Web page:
The Account of How We Nearly Caught Osama bin Laden in 2001
August 25, 2014
We nearly captured Osama bin Laden just three months after the September 11 attacks.
One year ago Friday, the Pentagon rescinded the policy that prevented women from serving in combat roles.
Don't Give Up on Ground Troops
April 09, 2013
Adaptability, not technology, will win the wars of the future.
Military grumblers vs. Clinton
October 12, 2012
The star debate moderator Martha Raddatz wrote for TNR in 1998 on the occasion of Clinton's impeachment. Here's her article:
Wesley Clark wanted to be commander-in-chief. How the hero of NATO wound up becoming commander of B-list reality-TV celebrities instead.
Why Scott Gration really resigned.
June 29, 2012
Updated at 3:03 p.m. When U.S. Ambassador to Kenya Scott Gration resigned his position early this morning, he said in an emailed statement, “differences with Washington regarding my leadership style and certain priorities lead me to believe that it's now time to leave." That's putting it gently. A former State Department official with a long service record in the Africa bureau and a former ambassador told me that Gration’s tenure in Kenya was marked by constant friction with his superiors and a refusal to abide by State Department protocol and security measures.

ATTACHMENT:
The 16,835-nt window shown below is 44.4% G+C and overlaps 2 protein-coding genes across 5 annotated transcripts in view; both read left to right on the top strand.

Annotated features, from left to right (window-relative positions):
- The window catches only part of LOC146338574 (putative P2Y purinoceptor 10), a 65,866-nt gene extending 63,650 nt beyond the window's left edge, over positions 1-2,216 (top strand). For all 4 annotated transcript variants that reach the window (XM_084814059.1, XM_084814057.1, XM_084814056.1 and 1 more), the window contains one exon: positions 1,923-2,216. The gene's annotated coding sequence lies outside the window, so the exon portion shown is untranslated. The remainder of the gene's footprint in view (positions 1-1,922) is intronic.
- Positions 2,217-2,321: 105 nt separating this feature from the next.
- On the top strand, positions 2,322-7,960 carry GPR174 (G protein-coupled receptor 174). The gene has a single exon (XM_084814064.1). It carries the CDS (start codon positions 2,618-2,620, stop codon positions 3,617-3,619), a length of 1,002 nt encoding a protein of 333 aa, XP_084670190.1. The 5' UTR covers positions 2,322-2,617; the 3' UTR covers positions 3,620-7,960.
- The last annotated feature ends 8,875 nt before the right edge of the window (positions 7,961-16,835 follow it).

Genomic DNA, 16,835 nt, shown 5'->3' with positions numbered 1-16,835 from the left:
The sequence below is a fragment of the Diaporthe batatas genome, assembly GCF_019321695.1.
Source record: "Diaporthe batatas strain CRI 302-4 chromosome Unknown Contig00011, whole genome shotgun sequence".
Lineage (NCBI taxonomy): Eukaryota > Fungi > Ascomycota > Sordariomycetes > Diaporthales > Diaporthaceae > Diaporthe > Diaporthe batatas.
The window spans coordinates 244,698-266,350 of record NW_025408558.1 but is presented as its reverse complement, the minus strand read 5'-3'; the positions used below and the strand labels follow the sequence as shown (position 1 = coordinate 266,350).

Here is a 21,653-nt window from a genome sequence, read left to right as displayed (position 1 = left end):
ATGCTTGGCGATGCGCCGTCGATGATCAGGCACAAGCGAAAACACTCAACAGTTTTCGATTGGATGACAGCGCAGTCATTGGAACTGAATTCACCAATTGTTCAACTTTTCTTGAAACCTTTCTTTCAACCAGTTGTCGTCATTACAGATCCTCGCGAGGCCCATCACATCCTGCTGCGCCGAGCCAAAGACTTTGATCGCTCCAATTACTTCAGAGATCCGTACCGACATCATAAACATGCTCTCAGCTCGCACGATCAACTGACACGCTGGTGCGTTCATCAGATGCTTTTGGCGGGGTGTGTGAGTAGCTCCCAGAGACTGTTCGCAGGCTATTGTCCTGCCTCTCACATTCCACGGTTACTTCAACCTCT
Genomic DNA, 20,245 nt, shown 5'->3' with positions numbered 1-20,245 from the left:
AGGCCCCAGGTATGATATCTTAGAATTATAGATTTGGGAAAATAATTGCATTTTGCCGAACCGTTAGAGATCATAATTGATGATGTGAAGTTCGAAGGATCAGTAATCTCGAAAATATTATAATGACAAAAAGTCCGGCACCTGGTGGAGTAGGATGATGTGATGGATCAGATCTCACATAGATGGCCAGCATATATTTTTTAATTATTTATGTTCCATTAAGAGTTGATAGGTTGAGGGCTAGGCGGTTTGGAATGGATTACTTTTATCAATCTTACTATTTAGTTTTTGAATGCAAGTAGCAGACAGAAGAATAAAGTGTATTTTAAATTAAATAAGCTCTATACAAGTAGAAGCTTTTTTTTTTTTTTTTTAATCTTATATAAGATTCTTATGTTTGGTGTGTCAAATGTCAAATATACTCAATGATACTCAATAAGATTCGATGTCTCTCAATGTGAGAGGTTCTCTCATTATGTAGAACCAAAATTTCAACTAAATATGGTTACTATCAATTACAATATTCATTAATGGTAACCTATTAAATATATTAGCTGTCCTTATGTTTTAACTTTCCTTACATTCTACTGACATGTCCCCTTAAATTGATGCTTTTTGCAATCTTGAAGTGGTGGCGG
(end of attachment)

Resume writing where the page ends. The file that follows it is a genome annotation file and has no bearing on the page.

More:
Romney's Airplane Jitters
April 09, 2012
I've been offline most of the day on a cross-country flight (fittingly enough), so apologies if the point has already been made. But this detail from this weekend's Times profile of Romney's body-man, Garrett Jackson, struck me as not-at-all flattering to the presumed nominee. I'm frankly shocked that Jackson confirmed it: Mr. Jackson, a University of Mississippi graduate and a licensed pilot, was applying to the Air Force’s officer training school when he took the job with Mr. Romney. Mr. Jackson once acted as co-pilot for a flight Mr.
January 25, 2012
“The list of controversies grows weekly,” Ethan Bronner and Isabel Kershner, filing from Jerusalem, write in The New York Times.
The Permanent Candidate
September 28, 2011
What’s driving Rick Perry?
Thomson on Films: Cliff Robertson and the Sordid Ways of Old Hollywood
September 15, 2011
Cliff Robertson died the other day. He was 88, and I suppose he was what is called an establishment figure. Long ago he had won an Oscar for his performance in Charly (1968) about a retarded man who is given an experimental drug that lets him find genius (and his doctor, Claire Bloom) but then slips back to being a fool, and he was perfectly OK in the film if you can manage to sit through it now, in which case you may surmise that nearly any actor in that begging role might have won the Oscar.